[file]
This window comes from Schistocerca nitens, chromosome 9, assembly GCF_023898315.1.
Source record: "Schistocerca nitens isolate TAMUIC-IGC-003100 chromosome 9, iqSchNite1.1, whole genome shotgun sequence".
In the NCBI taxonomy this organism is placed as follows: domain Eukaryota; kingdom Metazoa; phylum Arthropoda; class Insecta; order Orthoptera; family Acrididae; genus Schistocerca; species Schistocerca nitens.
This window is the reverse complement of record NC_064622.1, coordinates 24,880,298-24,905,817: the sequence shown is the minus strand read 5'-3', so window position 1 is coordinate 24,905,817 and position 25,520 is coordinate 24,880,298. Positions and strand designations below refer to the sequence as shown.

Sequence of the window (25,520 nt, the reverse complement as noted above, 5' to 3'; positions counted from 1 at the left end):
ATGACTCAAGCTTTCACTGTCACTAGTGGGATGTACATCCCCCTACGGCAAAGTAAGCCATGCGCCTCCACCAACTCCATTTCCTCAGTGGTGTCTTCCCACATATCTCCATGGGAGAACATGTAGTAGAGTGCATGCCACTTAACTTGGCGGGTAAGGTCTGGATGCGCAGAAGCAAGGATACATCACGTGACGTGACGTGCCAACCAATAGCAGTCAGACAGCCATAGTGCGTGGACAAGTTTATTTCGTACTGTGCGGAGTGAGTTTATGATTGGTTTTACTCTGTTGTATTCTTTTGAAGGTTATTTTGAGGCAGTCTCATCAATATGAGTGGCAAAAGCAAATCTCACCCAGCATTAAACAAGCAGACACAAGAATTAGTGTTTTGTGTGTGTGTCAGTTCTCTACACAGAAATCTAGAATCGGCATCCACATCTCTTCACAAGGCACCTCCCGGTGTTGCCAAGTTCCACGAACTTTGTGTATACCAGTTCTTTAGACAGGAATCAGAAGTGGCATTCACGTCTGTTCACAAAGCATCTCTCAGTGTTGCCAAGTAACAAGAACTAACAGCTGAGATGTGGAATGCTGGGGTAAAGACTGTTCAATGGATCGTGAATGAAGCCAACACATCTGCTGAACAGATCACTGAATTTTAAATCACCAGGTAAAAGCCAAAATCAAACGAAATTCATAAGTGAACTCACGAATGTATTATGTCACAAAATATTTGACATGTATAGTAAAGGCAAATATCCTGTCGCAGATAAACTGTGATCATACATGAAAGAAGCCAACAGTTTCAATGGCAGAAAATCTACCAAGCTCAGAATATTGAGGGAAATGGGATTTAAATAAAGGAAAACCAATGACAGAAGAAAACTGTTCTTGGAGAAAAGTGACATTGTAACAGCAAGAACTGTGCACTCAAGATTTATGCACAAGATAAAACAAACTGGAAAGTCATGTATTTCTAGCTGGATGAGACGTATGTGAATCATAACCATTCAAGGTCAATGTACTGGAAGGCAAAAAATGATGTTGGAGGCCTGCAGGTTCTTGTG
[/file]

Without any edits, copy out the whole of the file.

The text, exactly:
This window comes from Schistocerca nitens, chromosome 9, assembly GCF_023898315.1.
Source record: "Schistocerca nitens isolate TAMUIC-IGC-003100 chromosome 9, iqSchNite1.1, whole genome shotgun sequence".
In the NCBI taxonomy this organism is placed as follows: domain Eukaryota; kingdom Metazoa; phylum Arthropoda; class Insecta; order Orthoptera; family Acrididae; genus Schistocerca; species Schistocerca nitens.
This window is the reverse complement of record NC_064622.1, coordinates 24,880,298-24,905,817: the sequence shown is the minus strand read 5'-3', so window position 1 is coordinate 24,905,817 and position 25,520 is coordinate 24,880,298. Positions and strand designations below refer to the sequence as shown.

Sequence of the window (25,520 nt, the reverse complement as noted above, 5' to 3'; positions counted from 1 at the left end):
ATGACTCAAGCTTTCACTGTCACTAGTGGGATGTACATCCCCCTACGGCAAAGTAAGCCATGCGCCTCCACCAACTCCATTTCCTCAGTGGTGTCTTCCCACATATCTCCATGGGAGAACATGTAGTAGAGTGCATGCCACTTAACTTGGCGGGTAAGGTCTGGATGCGCAGAAGCAAGGATACATCACGTGACGTGACGTGCCAACCAATAGCAGTCAGACAGCCATAGTGCGTGGACAAGTTTATTTCGTACTGTGCGGAGTGAGTTTATGATTGGTTTTACTCTGTTGTATTCTTTTGAAGGTTATTTTGAGGCAGTCTCATCAATATGAGTGGCAAAAGCAAATCTCACCCAGCATTAAACAAGCAGACACAAGAATTAGTGTTTTGTGTGTGTGTCAGTTCTCTACACAGAAATCTAGAATCGGCATCCACATCTCTTCACAAGGCACCTCCCGGTGTTGCCAAGTTCCACGAACTTTGTGTATACCAGTTCTTTAGACAGGAATCAGAAGTGGCATTCACGTCTGTTCACAAAGCATCTCTCAGTGTTGCCAAGTAACAAGAACTAACAGCTGAGATGTGGAATGCTGGGGTAAAGACTGTTCAATGGATCGTGAATGAAGCCAACACATCTGCTGAACAGATCACTGAATTTTAAATCACCAGGTAAAAGCCAAAATCAAACGAAATTCATAAGTGAACTCACGAATGTATTATGTCACAAAATATTTGACATGTATAGTAAAGGCAAATATCCTGTCGCAGATAAACTGTGATCATACATGAAAGAAGCCAACAGTTTCAATGGCAGAAAATCTACCAAGCTCAGAATATTGAGGGAAATGGGATTTAAATAAAGGAAAACCAATGACAGAAGAAAACTGTTCTTGGAGAAAAGTGACATTGTAACAGCAAGAACTGTGCACTCAAGATTTATGCACAAGATAAAACAAACTGGAAAGTCATGTATTTCTAGCTGGATGAGACGTATGTGAATCATAACCATTCAAGGTCAATGTACTGGAAGGCAAAAAATGATGTTGGAGGCCTGCAGGTTCTTGTG